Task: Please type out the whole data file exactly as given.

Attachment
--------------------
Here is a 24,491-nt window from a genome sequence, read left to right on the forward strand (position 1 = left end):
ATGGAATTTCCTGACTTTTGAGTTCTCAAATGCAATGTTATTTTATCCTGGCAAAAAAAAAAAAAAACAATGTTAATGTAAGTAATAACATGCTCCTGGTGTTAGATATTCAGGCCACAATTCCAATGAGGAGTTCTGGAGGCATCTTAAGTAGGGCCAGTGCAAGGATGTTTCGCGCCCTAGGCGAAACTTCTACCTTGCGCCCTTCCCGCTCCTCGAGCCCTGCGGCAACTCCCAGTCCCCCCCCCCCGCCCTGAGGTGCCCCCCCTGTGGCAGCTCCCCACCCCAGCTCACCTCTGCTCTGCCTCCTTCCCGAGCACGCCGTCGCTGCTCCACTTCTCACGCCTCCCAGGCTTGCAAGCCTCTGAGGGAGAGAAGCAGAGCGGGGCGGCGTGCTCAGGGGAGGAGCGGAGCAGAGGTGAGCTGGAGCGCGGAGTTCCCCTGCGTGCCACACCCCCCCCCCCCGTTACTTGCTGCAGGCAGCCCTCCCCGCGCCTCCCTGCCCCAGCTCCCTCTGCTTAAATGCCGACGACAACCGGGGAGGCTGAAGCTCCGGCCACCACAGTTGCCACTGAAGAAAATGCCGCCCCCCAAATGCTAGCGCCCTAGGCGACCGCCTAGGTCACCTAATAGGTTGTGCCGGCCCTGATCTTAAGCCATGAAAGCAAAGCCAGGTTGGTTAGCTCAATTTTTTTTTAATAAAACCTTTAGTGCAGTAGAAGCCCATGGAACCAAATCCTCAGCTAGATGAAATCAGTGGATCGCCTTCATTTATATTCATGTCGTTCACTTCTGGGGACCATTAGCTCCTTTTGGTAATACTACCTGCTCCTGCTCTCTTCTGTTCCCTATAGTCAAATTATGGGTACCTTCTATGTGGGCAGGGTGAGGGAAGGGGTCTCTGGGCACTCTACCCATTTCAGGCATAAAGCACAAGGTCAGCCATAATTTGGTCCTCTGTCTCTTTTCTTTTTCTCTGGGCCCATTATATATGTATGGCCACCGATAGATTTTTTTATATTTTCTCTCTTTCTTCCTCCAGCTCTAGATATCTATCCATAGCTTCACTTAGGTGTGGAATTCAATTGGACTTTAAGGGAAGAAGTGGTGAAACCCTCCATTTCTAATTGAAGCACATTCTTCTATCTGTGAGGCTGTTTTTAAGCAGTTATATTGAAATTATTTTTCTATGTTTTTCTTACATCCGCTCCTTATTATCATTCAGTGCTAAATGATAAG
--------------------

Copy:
Here is a 24,491-nt window from a genome sequence, read left to right on the forward strand (position 1 = left end):
ATGGAATTTCCTGACTTTTGAGTTCTCAAATGCAATGTTATTTTATCCTGGCAAAAAAAAAAAAAAACAATGTTAATGTAAGTAATAACATGCTCCTGGTGTTAGATATTCAGGCCACAATTCCAATGAGGAGTTCTGGAGGCATCTTAAGTAGGGCCAGTGCAAGGATGTTTCGCGCCCTAGGCGAAACTTCTACCTTGCGCCCTTCCCGCTCCTCGAGCCCTGCGGCAACTCCCAGTCCCCCCCCCCCGCCCTGAGGTGCCCCCCCTGTGGCAGCTCCCCACCCCAGCTCACCTCTGCTCTGCCTCCTTCCCGAGCACGCCGTCGCTGCTCCACTTCTCACGCCTCCCAGGCTTGCAAGCCTCTGAGGGAGAGAAGCAGAGCGGGGCGGCGTGCTCAGGGGAGGAGCGGAGCAGAGGTGAGCTGGAGCGCGGAGTTCCCCTGCGTGCCACACCCCCCCCCCCCGTTACTTGCTGCAGGCAGCCCTCCCCGCGCCTCCCTGCCCCAGCTCCCTCTGCTTAAATGCCGACGACAACCGGGGAGGCTGAAGCTCCGGCCACCACAGTTGCCACTGAAGAAAATGCCGCCCCCCAAATGCTAGCGCCCTAGGCGACCGCCTAGGTCACCTAATAGGTTGTGCCGGCCCTGATCTTAAGCCATGAAAGCAAAGCCAGGTTGGTTAGCTCAATTTTTTTTTAATAAAACCTTTAGTGCAGTAGAAGCCCATGGAACCAAATCCTCAGCTAGATGAAATCAGTGGATCGCCTTCATTTATATTCATGTCGTTCACTTCTGGGGACCATTAGCTCCTTTTGGTAATACTACCTGCTCCTGCTCTCTTCTGTTCCCTATAGTCAAATTATGGGTACCTTCTATGTGGGCAGGGTGAGGGAAGGGGTCTCTGGGCACTCTACCCATTTCAGGCATAAAGCACAAGGTCAGCCATAATTTGGTCCTCTGTCTCTTTTCTTTTTCTCTGGGCCCATTATATATGTATGGCCACCGATAGATTTTTTTATATTTTCTCTCTTTCTTCCTCCAGCTCTAGATATCTATCCATAGCTTCACTTAGGTGTGGAATTCAATTGGACTTTAAGGGAAGAAGTGGTGAAACCCTCCATTTCTAATTGAAGCACATTCTTCTATCTGTGAGGCTGTTTTTAAGCAGTTATATTGAAATTATTTTTCTATGTTTTTCTTACATCCGCTCCTTATTATCATTCAGTGCTAAATGATAAG